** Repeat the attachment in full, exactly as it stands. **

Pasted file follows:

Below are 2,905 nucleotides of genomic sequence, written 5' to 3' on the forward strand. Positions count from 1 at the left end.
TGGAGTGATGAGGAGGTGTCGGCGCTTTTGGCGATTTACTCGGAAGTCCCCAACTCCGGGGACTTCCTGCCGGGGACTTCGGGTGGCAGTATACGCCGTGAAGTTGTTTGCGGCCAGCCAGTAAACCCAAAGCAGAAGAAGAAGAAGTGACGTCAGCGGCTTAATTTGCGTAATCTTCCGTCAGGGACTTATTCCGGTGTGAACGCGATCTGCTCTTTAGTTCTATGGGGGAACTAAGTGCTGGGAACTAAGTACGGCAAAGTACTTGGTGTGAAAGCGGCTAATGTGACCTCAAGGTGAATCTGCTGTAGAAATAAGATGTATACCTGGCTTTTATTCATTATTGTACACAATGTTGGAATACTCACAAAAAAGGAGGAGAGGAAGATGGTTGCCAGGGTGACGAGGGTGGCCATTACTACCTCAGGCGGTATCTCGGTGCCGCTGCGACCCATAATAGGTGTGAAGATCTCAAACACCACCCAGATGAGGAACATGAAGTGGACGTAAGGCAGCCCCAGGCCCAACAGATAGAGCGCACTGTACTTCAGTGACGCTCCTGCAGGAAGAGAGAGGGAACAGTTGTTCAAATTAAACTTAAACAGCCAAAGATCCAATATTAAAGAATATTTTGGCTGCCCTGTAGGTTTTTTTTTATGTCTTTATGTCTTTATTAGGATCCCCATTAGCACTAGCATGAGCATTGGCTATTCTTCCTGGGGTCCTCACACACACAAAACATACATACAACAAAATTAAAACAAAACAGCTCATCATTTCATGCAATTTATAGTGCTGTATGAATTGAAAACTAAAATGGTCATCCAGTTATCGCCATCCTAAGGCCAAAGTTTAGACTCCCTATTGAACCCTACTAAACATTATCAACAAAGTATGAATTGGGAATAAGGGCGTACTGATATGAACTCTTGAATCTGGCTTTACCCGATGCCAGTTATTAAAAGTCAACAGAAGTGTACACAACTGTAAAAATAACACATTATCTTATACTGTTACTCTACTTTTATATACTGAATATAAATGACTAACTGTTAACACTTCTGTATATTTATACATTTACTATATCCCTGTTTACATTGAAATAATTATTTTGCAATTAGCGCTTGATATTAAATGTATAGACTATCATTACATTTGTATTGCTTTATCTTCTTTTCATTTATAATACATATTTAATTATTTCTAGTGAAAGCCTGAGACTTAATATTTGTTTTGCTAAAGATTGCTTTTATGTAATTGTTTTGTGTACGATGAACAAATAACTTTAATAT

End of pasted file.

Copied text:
Below are 2,905 nucleotides of genomic sequence, written 5' to 3' on the forward strand. Positions count from 1 at the left end.
TGGAGTGATGAGGAGGTGTCGGCGCTTTTGGCGATTTACTCGGAAGTCCCCAACTCCGGGGACTTCCTGCCGGGGACTTCGGGTGGCAGTATACGCCGTGAAGTTGTTTGCGGCCAGCCAGTAAACCCAAAGCAGAAGAAGAAGAAGTGACGTCAGCGGCTTAATTTGCGTAATCTTCCGTCAGGGACTTATTCCGGTGTGAACGCGATCTGCTCTTTAGTTCTATGGGGGAACTAAGTGCTGGGAACTAAGTACGGCAAAGTACTTGGTGTGAAAGCGGCTAATGTGACCTCAAGGTGAATCTGCTGTAGAAATAAGATGTATACCTGGCTTTTATTCATTATTGTACACAATGTTGGAATACTCACAAAAAAGGAGGAGAGGAAGATGGTTGCCAGGGTGACGAGGGTGGCCATTACTACCTCAGGCGGTATCTCGGTGCCGCTGCGACCCATAATAGGTGTGAAGATCTCAAACACCACCCAGATGAGGAACATGAAGTGGACGTAAGGCAGCCCCAGGCCCAACAGATAGAGCGCACTGTACTTCAGTGACGCTCCTGCAGGAAGAGAGAGGGAACAGTTGTTCAAATTAAACTTAAACAGCCAAAGATCCAATATTAAAGAATATTTTGGCTGCCCTGTAGGTTTTTTTTTATGTCTTTATGTCTTTATTAGGATCCCCATTAGCACTAGCATGAGCATTGGCTATTCTTCCTGGGGTCCTCACACACACAAAACATACATACAACAAAATTAAAACAAAACAGCTCATCATTTCATGCAATTTATAGTGCTGTATGAATTGAAAACTAAAATGGTCATCCAGTTATCGCCATCCTAAGGCCAAAGTTTAGACTCCCTATTGAACCCTACTAAACATTATCAACAAAGTATGAATTGGGAATAAGGGCGTACTGATATGAACTCTTGAATCTGGCTTTACCCGATGCCAGTTATTAAAAGTCAACAGAAGTGTACACAACTGTAAAAATAACACATTATCTTATACTGTTACTCTACTTTTATATACTGAATATAAATGACTAACTGTTAACACTTCTGTATATTTATACATTTACTATATCCCTGTTTACATTGAAATAATTATTTTGCAATTAGCGCTTGATATTAAATGTATAGACTATCATTACATTTGTATTGCTTTATCTTCTTTTCATTTATAATACATATTTAATTATTTCTAGTGAAAGCCTGAGACTTAATATTTGTTTTGCTAAAGATTGCTTTTATGTAATTGTTTTGTGTACGATGAACAAATAACTTTAATAT